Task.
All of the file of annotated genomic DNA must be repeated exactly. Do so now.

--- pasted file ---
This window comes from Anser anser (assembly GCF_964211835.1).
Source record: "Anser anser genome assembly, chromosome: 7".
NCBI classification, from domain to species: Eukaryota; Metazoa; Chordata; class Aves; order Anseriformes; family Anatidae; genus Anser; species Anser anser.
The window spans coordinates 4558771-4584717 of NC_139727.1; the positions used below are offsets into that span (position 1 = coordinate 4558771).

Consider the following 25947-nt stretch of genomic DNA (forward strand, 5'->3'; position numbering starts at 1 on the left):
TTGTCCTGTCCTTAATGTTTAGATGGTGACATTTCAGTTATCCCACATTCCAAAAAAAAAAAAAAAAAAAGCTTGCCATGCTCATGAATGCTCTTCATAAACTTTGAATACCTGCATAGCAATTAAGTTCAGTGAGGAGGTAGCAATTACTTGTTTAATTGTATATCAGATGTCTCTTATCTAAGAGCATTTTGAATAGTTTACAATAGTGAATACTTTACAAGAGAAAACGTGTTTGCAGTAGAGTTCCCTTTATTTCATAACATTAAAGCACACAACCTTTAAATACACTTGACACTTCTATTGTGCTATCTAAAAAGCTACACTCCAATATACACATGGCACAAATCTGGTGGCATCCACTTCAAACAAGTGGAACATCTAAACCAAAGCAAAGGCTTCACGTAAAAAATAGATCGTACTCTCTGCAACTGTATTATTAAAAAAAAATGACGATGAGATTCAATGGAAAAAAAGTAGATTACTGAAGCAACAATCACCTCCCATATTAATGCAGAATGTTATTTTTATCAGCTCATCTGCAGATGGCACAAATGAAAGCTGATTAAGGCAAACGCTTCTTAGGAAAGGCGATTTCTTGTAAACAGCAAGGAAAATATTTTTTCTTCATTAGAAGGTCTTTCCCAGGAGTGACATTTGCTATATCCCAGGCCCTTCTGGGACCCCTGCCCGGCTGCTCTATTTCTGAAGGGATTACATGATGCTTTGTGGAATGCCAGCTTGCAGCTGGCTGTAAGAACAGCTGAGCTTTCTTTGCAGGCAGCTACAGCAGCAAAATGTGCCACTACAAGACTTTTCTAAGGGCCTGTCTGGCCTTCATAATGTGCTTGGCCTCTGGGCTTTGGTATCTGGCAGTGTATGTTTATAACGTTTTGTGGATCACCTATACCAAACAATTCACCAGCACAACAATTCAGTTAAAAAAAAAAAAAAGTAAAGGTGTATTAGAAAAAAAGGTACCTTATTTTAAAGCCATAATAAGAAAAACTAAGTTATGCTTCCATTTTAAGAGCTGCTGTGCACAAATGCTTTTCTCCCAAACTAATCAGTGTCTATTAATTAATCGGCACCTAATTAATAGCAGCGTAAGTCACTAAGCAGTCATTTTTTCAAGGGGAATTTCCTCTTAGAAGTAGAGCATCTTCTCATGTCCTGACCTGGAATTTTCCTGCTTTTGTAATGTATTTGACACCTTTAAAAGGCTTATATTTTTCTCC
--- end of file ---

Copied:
This window comes from Anser anser (assembly GCF_964211835.1).
Source record: "Anser anser genome assembly, chromosome: 7".
NCBI classification, from domain to species: Eukaryota; Metazoa; Chordata; class Aves; order Anseriformes; family Anatidae; genus Anser; species Anser anser.
The window spans coordinates 4558771-4584717 of NC_139727.1; the positions used below are offsets into that span (position 1 = coordinate 4558771).

Consider the following 25947-nt stretch of genomic DNA (forward strand, 5'->3'; position numbering starts at 1 on the left):
TTGTCCTGTCCTTAATGTTTAGATGGTGACATTTCAGTTATCCCACATTCCAAAAAAAAAAAAAAAAAAAGCTTGCCATGCTCATGAATGCTCTTCATAAACTTTGAATACCTGCATAGCAATTAAGTTCAGTGAGGAGGTAGCAATTACTTGTTTAATTGTATATCAGATGTCTCTTATCTAAGAGCATTTTGAATAGTTTACAATAGTGAATACTTTACAAGAGAAAACGTGTTTGCAGTAGAGTTCCCTTTATTTCATAACATTAAAGCACACAACCTTTAAATACACTTGACACTTCTATTGTGCTATCTAAAAAGCTACACTCCAATATACACATGGCACAAATCTGGTGGCATCCACTTCAAACAAGTGGAACATCTAAACCAAAGCAAAGGCTTCACGTAAAAAATAGATCGTACTCTCTGCAACTGTATTATTAAAAAAAAATGACGATGAGATTCAATGGAAAAAAAGTAGATTACTGAAGCAACAATCACCTCCCATATTAATGCAGAATGTTATTTTTATCAGCTCATCTGCAGATGGCACAAATGAAAGCTGATTAAGGCAAACGCTTCTTAGGAAAGGCGATTTCTTGTAAACAGCAAGGAAAATATTTTTTCTTCATTAGAAGGTCTTTCCCAGGAGTGACATTTGCTATATCCCAGGCCCTTCTGGGACCCCTGCCCGGCTGCTCTATTTCTGAAGGGATTACATGATGCTTTGTGGAATGCCAGCTTGCAGCTGGCTGTAAGAACAGCTGAGCTTTCTTTGCAGGCAGCTACAGCAGCAAAATGTGCCACTACAAGACTTTTCTAAGGGCCTGTCTGGCCTTCATAATGTGCTTGGCCTCTGGGCTTTGGTATCTGGCAGTGTATGTTTATAACGTTTTGTGGATCACCTATACCAAACAATTCACCAGCACAACAATTCAGTTAAAAAAAAAAAAAAGTAAAGGTGTATTAGAAAAAAAGGTACCTTATTTTAAAGCCATAATAAGAAAAACTAAGTTATGCTTCCATTTTAAGAGCTGCTGTGCACAAATGCTTTTCTCCCAAACTAATCAGTGTCTATTAATTAATCGGCACCTAATTAATAGCAGCGTAAGTCACTAAGCAGTCATTTTTTCAAGGGGAATTTCCTCTTAGAAGTAGAGCATCTTCTCATGTCCTGACCTGGAATTTTCCTGCTTTTGTAATGTATTTGACACCTTTAAAAGGCTTATATTTTTCTCC